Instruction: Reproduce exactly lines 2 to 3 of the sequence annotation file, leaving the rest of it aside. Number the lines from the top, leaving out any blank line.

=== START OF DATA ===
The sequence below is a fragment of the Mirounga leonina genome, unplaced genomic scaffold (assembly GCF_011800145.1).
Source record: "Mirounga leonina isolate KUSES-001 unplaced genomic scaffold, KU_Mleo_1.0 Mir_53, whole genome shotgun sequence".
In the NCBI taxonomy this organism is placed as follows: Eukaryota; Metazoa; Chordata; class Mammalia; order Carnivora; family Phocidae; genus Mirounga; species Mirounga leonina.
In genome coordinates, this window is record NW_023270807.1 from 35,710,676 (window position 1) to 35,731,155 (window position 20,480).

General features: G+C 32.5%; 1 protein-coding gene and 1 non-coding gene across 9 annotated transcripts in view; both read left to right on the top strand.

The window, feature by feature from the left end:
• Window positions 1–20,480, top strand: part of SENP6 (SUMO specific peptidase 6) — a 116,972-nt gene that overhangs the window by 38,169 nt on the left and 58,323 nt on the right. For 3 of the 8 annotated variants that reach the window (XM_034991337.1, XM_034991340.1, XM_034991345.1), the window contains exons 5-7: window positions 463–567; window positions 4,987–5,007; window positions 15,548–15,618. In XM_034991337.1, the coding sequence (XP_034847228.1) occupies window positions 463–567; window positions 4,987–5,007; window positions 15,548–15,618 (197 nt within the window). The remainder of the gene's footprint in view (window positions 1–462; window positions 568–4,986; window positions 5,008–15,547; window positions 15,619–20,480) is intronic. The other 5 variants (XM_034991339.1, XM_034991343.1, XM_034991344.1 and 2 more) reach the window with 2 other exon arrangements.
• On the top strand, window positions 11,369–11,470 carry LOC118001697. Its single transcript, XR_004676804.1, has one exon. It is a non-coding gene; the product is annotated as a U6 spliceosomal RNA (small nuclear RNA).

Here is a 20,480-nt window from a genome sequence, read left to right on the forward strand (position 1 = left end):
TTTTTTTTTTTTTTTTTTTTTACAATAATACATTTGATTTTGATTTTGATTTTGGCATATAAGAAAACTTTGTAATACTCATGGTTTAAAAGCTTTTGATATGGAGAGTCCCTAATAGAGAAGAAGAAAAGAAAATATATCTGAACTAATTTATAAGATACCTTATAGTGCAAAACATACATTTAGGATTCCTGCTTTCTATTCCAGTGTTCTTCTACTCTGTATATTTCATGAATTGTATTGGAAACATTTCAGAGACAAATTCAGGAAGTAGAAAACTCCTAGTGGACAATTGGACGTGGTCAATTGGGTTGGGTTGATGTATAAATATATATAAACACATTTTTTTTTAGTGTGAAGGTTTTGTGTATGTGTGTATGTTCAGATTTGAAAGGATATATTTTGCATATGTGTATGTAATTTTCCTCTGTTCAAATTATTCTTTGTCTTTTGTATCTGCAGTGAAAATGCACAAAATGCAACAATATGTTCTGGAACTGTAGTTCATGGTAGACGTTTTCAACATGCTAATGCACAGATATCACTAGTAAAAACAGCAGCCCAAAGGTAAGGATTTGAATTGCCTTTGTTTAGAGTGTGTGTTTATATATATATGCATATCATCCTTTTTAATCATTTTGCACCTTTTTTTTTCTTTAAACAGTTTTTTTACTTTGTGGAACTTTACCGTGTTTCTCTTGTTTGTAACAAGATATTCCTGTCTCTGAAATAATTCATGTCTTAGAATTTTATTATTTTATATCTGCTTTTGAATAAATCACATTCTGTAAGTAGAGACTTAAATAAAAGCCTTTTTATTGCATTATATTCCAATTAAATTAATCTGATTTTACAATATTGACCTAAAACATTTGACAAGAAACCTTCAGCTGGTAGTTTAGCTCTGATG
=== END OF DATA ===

Source record: "Mirounga leonina isolate KUSES-001 unplaced genomic scaffold, KU_Mleo_1.0 Mir_53, whole genome shotgun sequence".
In the NCBI taxonomy this organism is placed as follows: Eukaryota; Metazoa; Chordata; class Mammalia; order Carnivora; family Phocidae; genus Mirounga; species Mirounga leonina.